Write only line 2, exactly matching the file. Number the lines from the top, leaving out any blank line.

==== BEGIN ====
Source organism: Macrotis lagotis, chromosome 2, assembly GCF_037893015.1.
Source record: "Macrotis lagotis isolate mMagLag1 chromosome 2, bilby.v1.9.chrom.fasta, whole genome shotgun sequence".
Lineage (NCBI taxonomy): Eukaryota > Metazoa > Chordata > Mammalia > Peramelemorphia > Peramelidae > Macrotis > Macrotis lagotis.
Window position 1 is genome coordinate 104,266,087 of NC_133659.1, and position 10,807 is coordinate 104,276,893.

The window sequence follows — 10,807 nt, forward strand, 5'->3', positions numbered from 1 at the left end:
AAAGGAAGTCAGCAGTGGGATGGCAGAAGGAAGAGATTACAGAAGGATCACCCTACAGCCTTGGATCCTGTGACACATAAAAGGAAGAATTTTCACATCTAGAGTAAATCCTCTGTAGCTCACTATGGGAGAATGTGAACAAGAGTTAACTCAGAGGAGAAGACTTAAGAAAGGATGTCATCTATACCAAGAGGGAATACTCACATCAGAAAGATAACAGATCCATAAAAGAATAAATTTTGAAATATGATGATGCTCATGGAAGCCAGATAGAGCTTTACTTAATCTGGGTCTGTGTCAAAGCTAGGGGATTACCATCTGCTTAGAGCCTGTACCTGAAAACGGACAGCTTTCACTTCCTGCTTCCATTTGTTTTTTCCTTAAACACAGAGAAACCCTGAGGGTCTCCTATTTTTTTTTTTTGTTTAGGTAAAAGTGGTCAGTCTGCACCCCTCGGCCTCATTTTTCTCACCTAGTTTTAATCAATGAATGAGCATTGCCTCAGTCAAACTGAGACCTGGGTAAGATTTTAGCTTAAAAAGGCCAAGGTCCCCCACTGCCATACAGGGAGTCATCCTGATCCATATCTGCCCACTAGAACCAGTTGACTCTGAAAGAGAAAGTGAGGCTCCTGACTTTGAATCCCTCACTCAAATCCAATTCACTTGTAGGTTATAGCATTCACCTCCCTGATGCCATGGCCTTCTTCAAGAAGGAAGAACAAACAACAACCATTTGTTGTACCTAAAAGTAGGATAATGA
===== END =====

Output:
Source record: "Macrotis lagotis isolate mMagLag1 chromosome 2, bilby.v1.9.chrom.fasta, whole genome shotgun sequence".